It's going to be fun to see how far they can go, especially with Stanford and Washington State in their way in the division and possibly USC in the championship game at season's end. 


    Stanford Cardinal

    Much like most years, nobody is talking about coach David Shaw's Cardinal. But Christian McCaffrey wasn't their entire team.

    As a matter of fact, the offense may even be better not relying on the do-everything star to, well, do everything. 

    Guys like Bryce Love can pick up the slack, and the conference's quietest, yet deepest and arguably most talented defense will make things stuffy for those offensive-minded teams in the North division. Remember when those Oregon offensive juggernauts ran into the Stanford defenses a few years back?

    Yeah, that could happen again. If the defense reaches expectations, this is a noise-maker.

The Challengers

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    Utah Utes

    Another underrated program is Utah, and that's because of its underappreciated coach Kyle Whittingham, who, like Shaw, wins the co-Mr. Consistency award for conference coaches.

    The strength of this team is going to be its defense, where guys such as tackles Lowell Lotulelei and Kylie Fitts and safety Chase Hansen will anchor one of the league's top three or four units. 

    The biggest question is how much offense can the Utes produce having to replace star Joe Williams, receiver Tim Patrick and a revamped offensive line. This is quarterback Tyler Huntley's team after he beat out incumbent starter Troy Williams and Alabama transfer Cooper Bateman. 

    How high this offense's ceiling is will determine how far the Utes can go.


    Washington State Cougars

    Falk and company have a wealth of talent on offense, and Leach's side is always going to light up the scoreboard, but this is a more well-rounded Cougars team than you're used to seeing.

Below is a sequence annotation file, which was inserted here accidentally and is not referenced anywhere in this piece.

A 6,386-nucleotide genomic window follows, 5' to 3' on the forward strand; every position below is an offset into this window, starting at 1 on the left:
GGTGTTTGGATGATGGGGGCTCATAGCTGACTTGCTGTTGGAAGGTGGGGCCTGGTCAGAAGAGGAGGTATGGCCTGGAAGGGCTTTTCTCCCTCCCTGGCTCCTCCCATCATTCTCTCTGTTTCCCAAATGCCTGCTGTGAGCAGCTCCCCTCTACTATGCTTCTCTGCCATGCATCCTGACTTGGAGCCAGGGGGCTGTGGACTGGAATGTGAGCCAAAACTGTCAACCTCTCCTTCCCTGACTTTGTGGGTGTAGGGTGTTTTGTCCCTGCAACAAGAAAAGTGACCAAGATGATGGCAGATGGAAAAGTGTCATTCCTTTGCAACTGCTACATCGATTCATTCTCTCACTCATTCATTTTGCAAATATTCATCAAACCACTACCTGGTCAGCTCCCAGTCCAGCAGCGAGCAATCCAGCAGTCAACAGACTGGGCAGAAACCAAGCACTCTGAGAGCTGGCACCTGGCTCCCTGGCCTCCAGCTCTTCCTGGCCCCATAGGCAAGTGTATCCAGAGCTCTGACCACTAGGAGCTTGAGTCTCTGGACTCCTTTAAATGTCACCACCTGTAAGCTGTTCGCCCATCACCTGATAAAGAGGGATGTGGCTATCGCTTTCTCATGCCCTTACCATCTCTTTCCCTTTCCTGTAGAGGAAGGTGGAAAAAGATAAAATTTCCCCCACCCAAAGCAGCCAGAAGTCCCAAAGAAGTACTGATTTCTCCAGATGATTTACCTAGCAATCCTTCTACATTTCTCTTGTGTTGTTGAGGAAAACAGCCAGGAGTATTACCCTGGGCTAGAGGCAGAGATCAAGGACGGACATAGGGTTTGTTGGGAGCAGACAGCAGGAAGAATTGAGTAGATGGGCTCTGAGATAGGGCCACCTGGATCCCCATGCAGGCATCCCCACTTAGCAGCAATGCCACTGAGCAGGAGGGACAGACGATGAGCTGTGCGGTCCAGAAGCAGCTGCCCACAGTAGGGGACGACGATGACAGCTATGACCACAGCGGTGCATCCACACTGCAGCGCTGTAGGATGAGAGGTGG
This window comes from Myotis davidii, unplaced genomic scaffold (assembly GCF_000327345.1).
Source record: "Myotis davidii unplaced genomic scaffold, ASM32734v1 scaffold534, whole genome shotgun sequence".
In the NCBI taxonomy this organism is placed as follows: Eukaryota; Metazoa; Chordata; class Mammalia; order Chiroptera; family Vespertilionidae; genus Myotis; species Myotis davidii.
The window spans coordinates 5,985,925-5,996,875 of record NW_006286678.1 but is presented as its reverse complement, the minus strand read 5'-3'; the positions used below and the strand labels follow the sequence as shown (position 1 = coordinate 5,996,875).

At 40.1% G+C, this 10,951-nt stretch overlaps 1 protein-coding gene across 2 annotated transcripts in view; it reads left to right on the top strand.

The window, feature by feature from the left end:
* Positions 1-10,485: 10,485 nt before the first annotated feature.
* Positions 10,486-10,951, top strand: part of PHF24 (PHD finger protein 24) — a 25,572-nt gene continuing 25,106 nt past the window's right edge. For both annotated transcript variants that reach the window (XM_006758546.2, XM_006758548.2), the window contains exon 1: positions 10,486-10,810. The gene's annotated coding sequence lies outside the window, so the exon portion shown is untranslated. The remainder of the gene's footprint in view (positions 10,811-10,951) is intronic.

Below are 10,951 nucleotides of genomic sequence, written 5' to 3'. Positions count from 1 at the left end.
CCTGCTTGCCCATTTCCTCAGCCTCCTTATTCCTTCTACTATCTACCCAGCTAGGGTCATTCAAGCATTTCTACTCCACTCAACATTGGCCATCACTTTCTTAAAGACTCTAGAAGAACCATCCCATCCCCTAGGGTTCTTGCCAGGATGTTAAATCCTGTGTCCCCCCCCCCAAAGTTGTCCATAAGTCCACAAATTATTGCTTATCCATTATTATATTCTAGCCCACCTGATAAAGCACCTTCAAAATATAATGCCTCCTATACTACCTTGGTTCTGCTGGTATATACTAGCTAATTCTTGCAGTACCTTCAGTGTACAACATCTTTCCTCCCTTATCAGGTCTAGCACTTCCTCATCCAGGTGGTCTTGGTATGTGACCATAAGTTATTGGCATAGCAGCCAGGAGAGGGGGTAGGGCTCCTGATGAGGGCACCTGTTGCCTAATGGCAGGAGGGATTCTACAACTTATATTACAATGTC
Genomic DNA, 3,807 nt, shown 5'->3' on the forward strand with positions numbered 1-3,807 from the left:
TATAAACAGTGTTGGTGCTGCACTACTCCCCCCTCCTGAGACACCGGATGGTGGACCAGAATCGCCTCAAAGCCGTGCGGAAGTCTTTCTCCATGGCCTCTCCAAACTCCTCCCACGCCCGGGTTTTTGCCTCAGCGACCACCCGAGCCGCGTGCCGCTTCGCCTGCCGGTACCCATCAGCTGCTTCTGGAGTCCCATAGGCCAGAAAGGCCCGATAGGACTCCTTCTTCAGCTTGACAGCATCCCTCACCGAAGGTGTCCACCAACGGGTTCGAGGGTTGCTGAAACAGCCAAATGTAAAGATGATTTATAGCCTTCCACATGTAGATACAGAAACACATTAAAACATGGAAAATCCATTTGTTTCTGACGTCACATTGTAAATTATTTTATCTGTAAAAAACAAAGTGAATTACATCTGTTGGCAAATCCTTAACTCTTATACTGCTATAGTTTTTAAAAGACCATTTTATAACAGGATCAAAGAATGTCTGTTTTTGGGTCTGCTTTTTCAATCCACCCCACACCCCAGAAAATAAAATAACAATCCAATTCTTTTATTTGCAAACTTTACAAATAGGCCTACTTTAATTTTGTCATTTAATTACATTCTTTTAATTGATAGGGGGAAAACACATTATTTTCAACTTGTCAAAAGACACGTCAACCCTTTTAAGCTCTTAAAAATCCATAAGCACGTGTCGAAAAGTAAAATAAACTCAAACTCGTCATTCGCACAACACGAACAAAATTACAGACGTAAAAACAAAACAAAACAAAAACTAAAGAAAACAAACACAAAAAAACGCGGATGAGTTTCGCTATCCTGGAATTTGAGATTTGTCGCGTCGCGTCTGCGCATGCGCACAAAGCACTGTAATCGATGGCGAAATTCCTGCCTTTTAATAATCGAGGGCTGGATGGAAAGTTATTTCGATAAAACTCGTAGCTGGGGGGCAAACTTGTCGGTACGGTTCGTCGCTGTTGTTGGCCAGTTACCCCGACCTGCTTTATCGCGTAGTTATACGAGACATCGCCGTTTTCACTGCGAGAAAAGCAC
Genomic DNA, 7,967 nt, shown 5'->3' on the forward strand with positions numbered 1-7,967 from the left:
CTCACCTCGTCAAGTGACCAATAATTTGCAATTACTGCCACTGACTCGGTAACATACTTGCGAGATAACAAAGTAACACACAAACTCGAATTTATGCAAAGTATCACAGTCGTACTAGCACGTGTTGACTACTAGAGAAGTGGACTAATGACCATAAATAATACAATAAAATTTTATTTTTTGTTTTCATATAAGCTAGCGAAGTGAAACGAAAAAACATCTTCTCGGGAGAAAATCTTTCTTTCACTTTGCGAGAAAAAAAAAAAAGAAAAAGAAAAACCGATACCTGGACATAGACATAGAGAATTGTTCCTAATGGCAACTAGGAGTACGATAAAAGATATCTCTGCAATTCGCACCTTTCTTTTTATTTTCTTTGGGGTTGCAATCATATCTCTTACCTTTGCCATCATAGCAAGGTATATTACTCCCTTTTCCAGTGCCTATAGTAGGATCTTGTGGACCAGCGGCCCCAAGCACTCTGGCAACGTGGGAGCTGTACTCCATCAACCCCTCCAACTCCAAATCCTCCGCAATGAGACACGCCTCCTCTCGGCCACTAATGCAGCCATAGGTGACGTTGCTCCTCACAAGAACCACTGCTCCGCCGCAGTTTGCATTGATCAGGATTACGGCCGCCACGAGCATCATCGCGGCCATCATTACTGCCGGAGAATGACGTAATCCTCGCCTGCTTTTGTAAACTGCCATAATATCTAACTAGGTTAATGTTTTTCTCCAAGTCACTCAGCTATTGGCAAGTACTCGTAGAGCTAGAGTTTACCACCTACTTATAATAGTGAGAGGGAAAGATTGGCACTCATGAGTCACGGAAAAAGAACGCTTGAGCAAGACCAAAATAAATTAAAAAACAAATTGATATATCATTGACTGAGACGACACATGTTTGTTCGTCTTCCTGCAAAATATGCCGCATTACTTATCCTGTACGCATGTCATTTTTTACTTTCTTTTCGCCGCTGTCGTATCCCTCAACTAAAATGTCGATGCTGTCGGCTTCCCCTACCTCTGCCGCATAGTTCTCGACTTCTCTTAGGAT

Senior running back Jamal Morrow and his 1,217 all-purpose yards return, and Gerard Wicks, James Williams and Keith Harrington give the Cougars four quality players behind what should be a strong offensive line. Those guys' skill sets complement one another.

    WSU's defense was underrated a season ago and returns pass-rushing specialist Hercules Mata'afa. If they get good secondary play, the Cougars could be strong on that side, too.


    UCLA Bruins

    Really, UCLA's season hinges on Rosen and how much help the Bruins can get him on offense.

    Though they don't have a slew of big names on defense, UCLA is always strong on that side of the ball and won't be any different this season. If Rosen meshes well with new coordinator Jedd Fisch, the Bruins could rebound from a forgettable 2016 and give USC a scare in the South.

    That would make things interesting.

Best Rivalry Matchup: Washington State at Washington

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    With all due respect to USC-UCLA, which could enjoy a resurgence if the Bruins can get healthy and much-improved on offense, the most underrated rivalry that could wind up being the best matchup may be waged in Washington.

    On November 25 in Seattle, the Huskies will host Washington State, and while Stanford could have something to say about it, the game may decide the division. It will almost certainly have massive ramifications, regardless.

    Who isn't excited about seeing two Wild West gunslingers going at it in Browning and Falk, lighting up the scoreboard and trying to one-up each other in what may be a showcase for more than just individual honors?

    This is two well-rounded teams (both ranked in the AP preseason top 25) with an unproven defense in Washington and an underrated one in WSU, so those units may not yield as many points as we might expect.

    Still, the Cougars will have much to prove, especially after losing to their rival 45-17 a year ago after giving up a 28-point first quarter. Case in point: Sports Illustrated's Bruce Feldman's recent article.